IDEAS home Printed from https://ideas.repec.org/
MyIDEAS: Login to save this paper or follow this series

Optimal CO2 abatement and technological change. Should emission taxes start high in order to spur R&D?

Many European politicians argue that since technological development is needed to solve the climate problem, the EU should take the lead and set tougher emission targets than what is required by the Kyoto protocol. Moreover, emission trading with other countries outside EU should be limited so as to keep emission quota prices high. However, the policy of spurring R&D by setting high emission taxes today is not suggested by the literature on climate change and R&D. In this paper we investigate this result further by modeling innovation activity explicitly. In our model both the amount of R&D and the amount of CO2 abatement are decided in a decentralized way by the market as a response to an emission tax. Moreover, we introduce three distinct failures in the market for new innovations; monopolistic pricing behavior, insufficient patent protection and dynamic knowledge spillovers. Our findings suggest that governments should under some circumstances set a higher carbon tax today if we have technological change driven by R&D than if we have pure exogenous technological change. Based on numerical simulations these circumstances are i) "a standing on shoulders" type of externality in R&D or ii) weak patent protection.

If you experience problems downloading a file, check if you have the proper application to view it first. In case of further problems read the IDEAS help page. Note that these files are not on the IDEAS site. Please be patient as the files may be large.

File URL: http://www.ssb.no/a/publikasjoner/pdf/DP/dp548.pdf
Download Restriction: no

Paper provided by Research Department of Statistics Norway in its series Discussion Papers with number 548.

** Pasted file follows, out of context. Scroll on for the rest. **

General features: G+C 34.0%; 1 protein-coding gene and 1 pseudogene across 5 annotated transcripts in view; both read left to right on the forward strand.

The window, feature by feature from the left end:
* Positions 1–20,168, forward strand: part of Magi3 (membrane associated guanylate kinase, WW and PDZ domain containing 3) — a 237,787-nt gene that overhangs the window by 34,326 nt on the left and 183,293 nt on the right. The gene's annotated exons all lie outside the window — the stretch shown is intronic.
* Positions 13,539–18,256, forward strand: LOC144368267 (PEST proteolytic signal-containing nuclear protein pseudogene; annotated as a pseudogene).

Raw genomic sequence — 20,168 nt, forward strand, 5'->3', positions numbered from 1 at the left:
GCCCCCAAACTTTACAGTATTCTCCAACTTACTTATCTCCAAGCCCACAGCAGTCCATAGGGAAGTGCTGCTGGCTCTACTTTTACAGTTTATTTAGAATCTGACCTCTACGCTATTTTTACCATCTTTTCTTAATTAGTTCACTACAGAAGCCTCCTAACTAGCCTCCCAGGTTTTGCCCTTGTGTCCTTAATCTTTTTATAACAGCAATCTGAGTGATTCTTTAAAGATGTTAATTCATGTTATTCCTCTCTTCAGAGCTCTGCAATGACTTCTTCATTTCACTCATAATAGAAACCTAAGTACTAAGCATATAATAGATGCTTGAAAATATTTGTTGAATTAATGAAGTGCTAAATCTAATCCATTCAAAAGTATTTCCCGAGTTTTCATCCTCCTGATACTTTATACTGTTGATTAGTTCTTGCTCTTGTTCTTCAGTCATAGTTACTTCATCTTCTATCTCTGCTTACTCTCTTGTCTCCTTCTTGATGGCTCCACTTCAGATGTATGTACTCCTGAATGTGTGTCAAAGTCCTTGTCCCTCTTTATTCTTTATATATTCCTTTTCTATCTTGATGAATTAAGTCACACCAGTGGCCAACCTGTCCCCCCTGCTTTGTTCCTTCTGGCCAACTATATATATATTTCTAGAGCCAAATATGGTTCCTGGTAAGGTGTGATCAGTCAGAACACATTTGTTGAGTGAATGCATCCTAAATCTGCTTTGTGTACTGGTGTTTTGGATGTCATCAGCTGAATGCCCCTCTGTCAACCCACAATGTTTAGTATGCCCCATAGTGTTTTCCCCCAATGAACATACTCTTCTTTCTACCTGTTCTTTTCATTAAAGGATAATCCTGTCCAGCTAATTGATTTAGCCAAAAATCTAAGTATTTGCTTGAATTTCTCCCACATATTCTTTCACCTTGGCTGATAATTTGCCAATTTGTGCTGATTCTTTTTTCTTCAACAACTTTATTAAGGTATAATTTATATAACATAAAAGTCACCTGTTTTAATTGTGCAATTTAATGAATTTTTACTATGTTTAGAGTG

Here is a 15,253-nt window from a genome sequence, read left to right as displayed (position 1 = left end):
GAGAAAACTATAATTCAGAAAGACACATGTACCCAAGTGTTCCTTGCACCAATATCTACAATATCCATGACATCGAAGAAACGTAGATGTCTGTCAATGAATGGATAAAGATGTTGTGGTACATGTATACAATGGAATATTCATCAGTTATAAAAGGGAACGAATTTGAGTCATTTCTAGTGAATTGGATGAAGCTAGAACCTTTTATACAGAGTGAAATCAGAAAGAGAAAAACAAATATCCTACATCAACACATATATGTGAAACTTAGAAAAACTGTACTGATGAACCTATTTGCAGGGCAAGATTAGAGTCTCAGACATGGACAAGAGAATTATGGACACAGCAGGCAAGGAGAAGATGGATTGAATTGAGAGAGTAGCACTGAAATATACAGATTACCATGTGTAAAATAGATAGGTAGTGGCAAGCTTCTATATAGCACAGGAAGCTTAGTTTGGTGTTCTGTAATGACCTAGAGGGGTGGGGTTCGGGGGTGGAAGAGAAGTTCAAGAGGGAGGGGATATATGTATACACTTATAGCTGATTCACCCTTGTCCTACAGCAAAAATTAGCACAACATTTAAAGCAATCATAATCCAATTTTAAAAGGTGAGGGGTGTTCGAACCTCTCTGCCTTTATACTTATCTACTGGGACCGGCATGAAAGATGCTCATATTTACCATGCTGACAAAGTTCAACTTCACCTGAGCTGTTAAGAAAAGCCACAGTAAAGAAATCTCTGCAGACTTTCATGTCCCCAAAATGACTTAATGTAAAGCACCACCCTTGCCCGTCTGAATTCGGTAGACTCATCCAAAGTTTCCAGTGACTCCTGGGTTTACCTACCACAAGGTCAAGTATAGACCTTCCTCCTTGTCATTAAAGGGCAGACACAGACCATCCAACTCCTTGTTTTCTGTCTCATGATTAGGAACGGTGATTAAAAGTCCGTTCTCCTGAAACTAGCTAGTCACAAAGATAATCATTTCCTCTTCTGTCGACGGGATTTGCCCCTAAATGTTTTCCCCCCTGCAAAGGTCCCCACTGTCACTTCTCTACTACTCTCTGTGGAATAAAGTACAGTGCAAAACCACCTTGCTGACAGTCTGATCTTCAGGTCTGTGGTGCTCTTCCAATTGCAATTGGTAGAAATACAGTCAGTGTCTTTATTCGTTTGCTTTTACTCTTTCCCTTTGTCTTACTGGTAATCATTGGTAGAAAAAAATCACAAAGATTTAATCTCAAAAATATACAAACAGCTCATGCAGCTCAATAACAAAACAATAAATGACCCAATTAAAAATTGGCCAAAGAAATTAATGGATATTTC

as
in new window

Length:
Date of creation: Jun 2008
Date of revision:
Handle: RePEc:ssb:dispap:548
Contact details of provider: Postal: P.O.Box 8131 Dep, N-0033 Oslo, Norway
Phone: (+47) 21 09 00 00
Fax: (+47) 21 09 49 73
Web page: http://www.ssb.no/en/Email:


More information through EDIRC

References listed on IDEAS
Please report citation or reference errors to , or , if you are the registered author of the cited work, log in to your RePEc Author Service profile, click on "citations" and make appropriate adjustments.:

as in new window
  1. Paul M Romer, 1999. "Endogenous Technological Change," Levine's Working Paper Archive 2135, David K. Levine.
  2. Hart, Rob, 2008. "The timing of taxes on CO2 emissions when technological change is endogenous," Journal of Environmental Economics and Management, Elsevier, vol. 55(2), pages 194-212, March.
  3. Buonanno, Paolo & Carraro, Carlo & Galeotti, Marzio, 2003. "Endogenous induced technical change and the costs of Kyoto," Resource and Energy Economics, Elsevier, vol. 25(1), pages 11-34, February.
  4. Charles I. Jones & John C. Williams, 1999. "Too Much of a Good Thing? The Economics of Investment in R&D"," Working Papers 99015, Stanford University, Department of Economics.
  5. Goulder, Lawrence H. & Mathai, Koshy, 2000. "Optimal CO2 Abatement in the Presence of Induced Technological Change," Journal of Environmental Economics and Management, Elsevier, vol. 39(1), pages 1-38, January.